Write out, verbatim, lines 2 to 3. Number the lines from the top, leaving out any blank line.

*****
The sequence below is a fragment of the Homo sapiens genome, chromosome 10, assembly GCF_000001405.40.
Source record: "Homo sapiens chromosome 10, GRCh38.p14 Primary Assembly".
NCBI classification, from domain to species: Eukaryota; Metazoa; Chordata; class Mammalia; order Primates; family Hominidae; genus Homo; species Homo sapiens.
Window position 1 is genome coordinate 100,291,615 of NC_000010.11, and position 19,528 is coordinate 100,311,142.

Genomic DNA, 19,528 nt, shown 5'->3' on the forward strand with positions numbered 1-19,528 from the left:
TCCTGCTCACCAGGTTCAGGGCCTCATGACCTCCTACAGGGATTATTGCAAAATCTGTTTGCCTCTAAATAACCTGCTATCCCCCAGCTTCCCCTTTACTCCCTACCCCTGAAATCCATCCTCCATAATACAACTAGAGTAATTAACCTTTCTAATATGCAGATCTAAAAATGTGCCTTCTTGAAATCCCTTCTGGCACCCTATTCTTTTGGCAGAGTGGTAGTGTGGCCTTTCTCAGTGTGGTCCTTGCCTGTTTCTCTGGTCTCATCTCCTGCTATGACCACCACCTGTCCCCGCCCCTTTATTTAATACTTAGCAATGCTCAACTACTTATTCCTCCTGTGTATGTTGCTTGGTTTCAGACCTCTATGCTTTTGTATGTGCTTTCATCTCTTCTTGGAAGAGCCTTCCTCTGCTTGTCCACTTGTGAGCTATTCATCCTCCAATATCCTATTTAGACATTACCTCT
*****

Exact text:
Source record: "Homo sapiens chromosome 10, GRCh38.p14 Primary Assembly".
NCBI classification, from domain to species: Eukaryota; Metazoa; Chordata; class Mammalia; order Primates; family Hominidae; genus Homo; species Homo sapiens.